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Wilton teen launches project to help girls afford to compete in pageants

Valerianne Hinkley, 19, of Wilton, is the founder of the 'Bee You Dress Borrow' project. Girls and women can rent clothing at no cost to compete in pageants.

WILTON, Maine — Pageantry has been a big part of 19-year-old Valerianne Hinkley's life. In 2017, she took part in her first pageant as a freshman in high school to raise awareness about bullying. From there, her passion for the hobby has spread and resulted in new missions.

Hinkley is the founder of "Be Bold Stand Up to Bullying," a website where she blogs about her experience as a victim and shares the newest projects she is undertaking. The latest is the "Bee You Dress Borrow" project, designed to help more girls and women compete in pageants without the cost of clothing as a barrier.

"My very first pageant, there were girls that would be traveling to Florida for week-long coaching sessions," Hinkley said, noting a lot of them had custom gowns that cost a few thousand dollars each. She, on the other hand, was using dresses she could find at thrift stores and even on eBay — anything that wouldn't break the bank. Now, she wants to provide that opportunity to other people.

"One of my biggest things is I think everyone deserves to feel like a princess at one point in their lives," Hinkley said.

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So far, Hinkley has collected more than 240 outfits, 45 pairs of shoes, and 40 accessories. She said many of the items have come from fellow pageant contestants from as far as California and Florida. She has also donated some of her old gowns. 

A couple of weekends ago, Hinkley hosted her first "Bee You Dress Borrow" event, with a few girls and women, young and old, coming out to pick up items of all sizes. The event was purposefully scheduled in advance of the Miss Holiday Angel Pageant, which will take place at 3 p.m. Saturday at Le Club Calumet in Augusta.

"It's super important to have a program like [Valerie's] so everyone can come out and do this because pageantry is all about inclusivity and having everyone come together," Abigail Peabody, the director of the Miss Holiday Angel Pageant, said.

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Rebecca Fournier of Farmington is one woman who is borrowing from Hinkley and will be taking part in the pageant with some of her daughters.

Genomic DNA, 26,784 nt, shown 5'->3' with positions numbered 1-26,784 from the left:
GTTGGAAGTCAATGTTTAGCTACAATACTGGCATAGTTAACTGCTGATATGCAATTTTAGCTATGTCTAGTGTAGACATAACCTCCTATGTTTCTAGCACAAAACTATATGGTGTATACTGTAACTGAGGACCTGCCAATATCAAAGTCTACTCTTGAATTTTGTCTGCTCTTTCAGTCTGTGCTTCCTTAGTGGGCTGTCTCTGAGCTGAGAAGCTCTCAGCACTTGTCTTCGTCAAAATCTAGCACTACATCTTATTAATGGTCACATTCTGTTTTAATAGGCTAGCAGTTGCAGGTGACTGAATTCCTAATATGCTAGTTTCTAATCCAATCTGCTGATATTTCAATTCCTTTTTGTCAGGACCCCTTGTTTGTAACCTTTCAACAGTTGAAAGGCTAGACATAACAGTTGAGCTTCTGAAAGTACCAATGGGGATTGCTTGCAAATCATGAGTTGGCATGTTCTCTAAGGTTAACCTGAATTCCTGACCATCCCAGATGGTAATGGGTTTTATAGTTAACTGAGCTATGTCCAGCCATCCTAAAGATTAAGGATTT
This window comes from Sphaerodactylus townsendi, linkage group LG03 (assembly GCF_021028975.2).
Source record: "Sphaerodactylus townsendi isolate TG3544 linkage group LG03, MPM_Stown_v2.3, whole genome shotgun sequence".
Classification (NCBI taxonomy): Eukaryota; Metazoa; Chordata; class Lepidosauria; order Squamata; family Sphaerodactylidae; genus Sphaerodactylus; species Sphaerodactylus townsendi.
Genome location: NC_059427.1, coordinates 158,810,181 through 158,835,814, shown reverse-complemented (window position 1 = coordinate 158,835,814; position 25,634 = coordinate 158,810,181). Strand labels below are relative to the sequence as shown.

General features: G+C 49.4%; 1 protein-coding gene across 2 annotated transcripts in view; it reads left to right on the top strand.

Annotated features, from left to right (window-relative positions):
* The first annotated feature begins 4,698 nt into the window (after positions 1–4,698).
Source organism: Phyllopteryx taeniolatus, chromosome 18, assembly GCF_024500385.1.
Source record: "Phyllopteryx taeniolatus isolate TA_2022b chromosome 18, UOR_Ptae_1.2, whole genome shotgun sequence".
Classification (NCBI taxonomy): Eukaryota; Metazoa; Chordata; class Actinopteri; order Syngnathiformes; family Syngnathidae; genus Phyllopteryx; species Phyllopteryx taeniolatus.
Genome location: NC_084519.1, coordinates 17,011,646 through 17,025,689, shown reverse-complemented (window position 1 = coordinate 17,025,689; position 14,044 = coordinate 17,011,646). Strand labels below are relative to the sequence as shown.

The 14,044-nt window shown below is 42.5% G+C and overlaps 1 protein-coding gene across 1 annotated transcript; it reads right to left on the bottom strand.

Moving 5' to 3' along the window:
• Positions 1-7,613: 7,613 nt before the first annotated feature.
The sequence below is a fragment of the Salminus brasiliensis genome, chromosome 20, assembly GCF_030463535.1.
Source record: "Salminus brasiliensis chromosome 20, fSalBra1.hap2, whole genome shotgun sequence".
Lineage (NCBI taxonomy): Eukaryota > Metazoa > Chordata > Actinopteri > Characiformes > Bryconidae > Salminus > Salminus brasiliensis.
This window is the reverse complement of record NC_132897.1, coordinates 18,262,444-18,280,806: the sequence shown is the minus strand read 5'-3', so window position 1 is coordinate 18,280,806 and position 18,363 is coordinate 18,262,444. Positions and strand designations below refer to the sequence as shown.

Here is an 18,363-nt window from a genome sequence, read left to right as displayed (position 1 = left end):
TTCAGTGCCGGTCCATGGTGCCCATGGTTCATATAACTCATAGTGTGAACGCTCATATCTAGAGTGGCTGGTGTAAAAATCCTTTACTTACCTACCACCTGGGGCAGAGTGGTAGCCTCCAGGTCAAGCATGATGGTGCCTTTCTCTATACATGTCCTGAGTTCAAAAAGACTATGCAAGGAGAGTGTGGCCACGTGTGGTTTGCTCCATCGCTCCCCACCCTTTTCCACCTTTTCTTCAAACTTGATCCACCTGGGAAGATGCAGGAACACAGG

"I had always wanted to let my oldest daughter do it when she was younger, but being a single parent, I couldn't afford it," Peabody said, later adding, "It's a struggle when you have to tell your child, 'No,' and they hear other kids in their class or in the community doing it."

Fournier said she's excited, especially after choosing her and her daughters' clothing at Hinkley's event.

"[It was] almost like you’re in heaven, you know? It just was a really warm, amazing feeling," she said.

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Darlene Peters and Tiffany Estabrook of Chesterville know Hinkley personally and are also participating in Saturday's pageant to support her mission.

"I've supported Val and seen Val throughout most of her pageants, and she asked if I'd be willing to do a pageant for charity," Estabrook said, also noting, "It's very surreal watching Val grow in her journey."

"I went through the different dresses, and she brought some over," Peters said.  "[We] picked them off of colors that would match my eyes."

Estabrook said she bought shoes to wear Saturday and will be donating them to Hinkley's cause after the pageant. This is the fourth Miss Holiday Angel Pageant, and all proceeds (money and goods) go to the Maine Children's Home for Little Wanderers. To date, the pageant has raised more than 3,500 items and more than $1,900 for the home. 

"It's not about what you wear," Hinkley said about pageants. "It's not about how much money you put into it. It's about who you are and what you believe in."

If you want to give to Hinkley's mission or are looking to borrow, you can reach out to her directly through her website.

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